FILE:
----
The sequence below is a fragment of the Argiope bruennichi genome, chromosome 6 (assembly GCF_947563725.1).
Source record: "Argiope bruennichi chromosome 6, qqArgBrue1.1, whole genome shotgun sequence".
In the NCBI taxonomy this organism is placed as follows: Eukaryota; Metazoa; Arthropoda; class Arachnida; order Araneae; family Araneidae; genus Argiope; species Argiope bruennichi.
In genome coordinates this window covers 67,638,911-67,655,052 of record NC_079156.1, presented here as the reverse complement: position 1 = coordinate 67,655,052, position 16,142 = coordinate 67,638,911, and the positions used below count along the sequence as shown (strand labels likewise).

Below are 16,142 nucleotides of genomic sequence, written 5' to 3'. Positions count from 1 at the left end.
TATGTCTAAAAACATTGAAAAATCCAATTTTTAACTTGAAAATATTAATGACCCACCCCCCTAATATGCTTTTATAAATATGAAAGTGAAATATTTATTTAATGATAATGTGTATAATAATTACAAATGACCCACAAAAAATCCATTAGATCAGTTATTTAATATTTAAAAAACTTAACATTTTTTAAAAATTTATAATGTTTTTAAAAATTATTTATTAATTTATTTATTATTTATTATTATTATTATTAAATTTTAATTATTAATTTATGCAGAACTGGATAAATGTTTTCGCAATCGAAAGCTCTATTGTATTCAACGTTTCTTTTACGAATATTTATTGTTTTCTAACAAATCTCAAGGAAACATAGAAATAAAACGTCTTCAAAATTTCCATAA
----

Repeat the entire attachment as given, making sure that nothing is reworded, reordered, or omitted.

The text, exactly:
The sequence below is a fragment of the Argiope bruennichi genome, chromosome 6 (assembly GCF_947563725.1).
Source record: "Argiope bruennichi chromosome 6, qqArgBrue1.1, whole genome shotgun sequence".
In the NCBI taxonomy this organism is placed as follows: Eukaryota; Metazoa; Arthropoda; class Arachnida; order Araneae; family Araneidae; genus Argiope; species Argiope bruennichi.
In genome coordinates this window covers 67,638,911-67,655,052 of record NC_079156.1, presented here as the reverse complement: position 1 = coordinate 67,655,052, position 16,142 = coordinate 67,638,911, and the positions used below count along the sequence as shown (strand labels likewise).

Below are 16,142 nucleotides of genomic sequence, written 5' to 3'. Positions count from 1 at the left end.
TATGTCTAAAAACATTGAAAAATCCAATTTTTAACTTGAAAATATTAATGACCCACCCCCCTAATATGCTTTTATAAATATGAAAGTGAAATATTTATTTAATGATAATGTGTATAATAATTACAAATGACCCACAAAAAATCCATTAGATCAGTTATTTAATATTTAAAAAACTTAACATTTTTTAAAAATTTATAATGTTTTTAAAAATTATTTATTAATTTATTTATTATTTATTATTATTATTATTAAATTTTAATTATTAATTTATGCAGAACTGGATAAATGTTTTCGCAATCGAAAGCTCTATTGTATTCAACGTTTCTTTTACGAATATTTATTGTTTTCTAACAAATCTCAAGGAAACATAGAAATAAAACGTCTTCAAAATTTCCATAA